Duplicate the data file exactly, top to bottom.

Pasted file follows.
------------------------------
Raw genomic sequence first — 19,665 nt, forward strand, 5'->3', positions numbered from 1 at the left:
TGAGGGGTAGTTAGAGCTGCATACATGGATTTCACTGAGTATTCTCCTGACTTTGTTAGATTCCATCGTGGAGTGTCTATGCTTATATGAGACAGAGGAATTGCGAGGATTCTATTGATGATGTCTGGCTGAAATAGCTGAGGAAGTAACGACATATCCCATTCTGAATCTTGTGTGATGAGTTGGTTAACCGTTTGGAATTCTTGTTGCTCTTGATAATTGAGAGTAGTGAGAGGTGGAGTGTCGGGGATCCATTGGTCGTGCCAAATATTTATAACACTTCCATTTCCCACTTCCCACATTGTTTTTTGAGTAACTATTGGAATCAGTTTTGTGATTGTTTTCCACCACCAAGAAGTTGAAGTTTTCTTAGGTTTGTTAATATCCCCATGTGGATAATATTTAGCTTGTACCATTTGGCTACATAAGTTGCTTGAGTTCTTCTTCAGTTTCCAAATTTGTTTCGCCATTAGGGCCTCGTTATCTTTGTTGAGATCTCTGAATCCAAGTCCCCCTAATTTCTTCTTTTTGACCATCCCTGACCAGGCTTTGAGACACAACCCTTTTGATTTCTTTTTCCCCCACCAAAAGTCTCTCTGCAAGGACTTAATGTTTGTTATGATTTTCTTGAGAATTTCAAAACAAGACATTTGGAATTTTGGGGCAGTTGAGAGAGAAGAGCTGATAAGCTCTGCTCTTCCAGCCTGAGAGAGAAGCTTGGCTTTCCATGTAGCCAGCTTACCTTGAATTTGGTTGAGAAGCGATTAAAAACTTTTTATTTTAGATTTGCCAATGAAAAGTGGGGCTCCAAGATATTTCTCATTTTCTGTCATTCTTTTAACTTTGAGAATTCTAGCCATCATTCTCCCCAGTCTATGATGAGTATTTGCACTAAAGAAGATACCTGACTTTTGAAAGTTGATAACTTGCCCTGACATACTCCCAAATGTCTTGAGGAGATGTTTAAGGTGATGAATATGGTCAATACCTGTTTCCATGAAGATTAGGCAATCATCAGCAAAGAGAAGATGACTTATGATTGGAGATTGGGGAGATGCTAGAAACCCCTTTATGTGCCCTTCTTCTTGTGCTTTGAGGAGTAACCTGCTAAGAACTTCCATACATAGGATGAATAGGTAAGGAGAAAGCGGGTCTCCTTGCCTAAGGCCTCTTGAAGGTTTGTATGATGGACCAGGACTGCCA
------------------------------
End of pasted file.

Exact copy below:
Raw genomic sequence first — 19,665 nt, forward strand, 5'->3', positions numbered from 1 at the left:
TGAGGGGTAGTTAGAGCTGCATACATGGATTTCACTGAGTATTCTCCTGACTTTGTTAGATTCCATCGTGGAGTGTCTATGCTTATATGAGACAGAGGAATTGCGAGGATTCTATTGATGATGTCTGGCTGAAATAGCTGAGGAAGTAACGACATATCCCATTCTGAATCTTGTGTGATGAGTTGGTTAACCGTTTGGAATTCTTGTTGCTCTTGATAATTGAGAGTAGTGAGAGGTGGAGTGTCGGGGATCCATTGGTCGTGCCAAATATTTATAACACTTCCATTTCCCACTTCCCACATTGTTTTTTGAGTAACTATTGGAATCAGTTTTGTGATTGTTTTCCACCACCAAGAAGTTGAAGTTTTCTTAGGTTTGTTAATATCCCCATGTGGATAATATTTAGCTTGTACCATTTGGCTACATAAGTTGCTTGAGTTCTTCTTCAGTTTCCAAATTTGTTTCGCCATTAGGGCCTCGTTATCTTTGTTGAGATCTCTGAATCCAAGTCCCCCTAATTTCTTCTTTTTGACCATCCCTGACCAGGCTTTGAGACACAACCCTTTTGATTTCTTTTTCCCCCACCAAAAGTCTCTCTGCAAGGACTTAATGTTTGTTATGATTTTCTTGAGAATTTCAAAACAAGACATTTGGAATTTTGGGGCAGTTGAGAGAGAAGAGCTGATAAGCTCTGCTCTTCCAGCCTGAGAGAGAAGCTTGGCTTTCCATGTAGCCAGCTTACCTTGAATTTGGTTGAGAAGCGATTAAAAACTTTTTATTTTAGATTTGCCAATGAAAAGTGGGGCTCCAAGATATTTCTCATTTTCTGTCATTCTTTTAACTTTGAGAATTCTAGCCATCATTCTCCCCAGTCTATGATGAGTATTTGCACTAAAGAAGATACCTGACTTTTGAAAGTTGATAACTTGCCCTGACATACTCCCAAATGTCTTGAGGAGATGTTTAAGGTGATGAATATGGTCAATACCTGTTTCCATGAAGATTAGGCAATCATCAGCAAAGAGAAGATGACTTATGATTGGAGATTGGGGAGATGCTAGAAACCCCTTTATGTGCCCTTCTTCTTGTGCTTTGAGGAGTAACCTGCTAAGAACTTCCATACATAGGATGAATAGGTAAGGAGAAAGCGGGTCTCCTTGCCTAAGGCCTCTTGAAGGTTTGTATGATGGACCAGGACTGCCA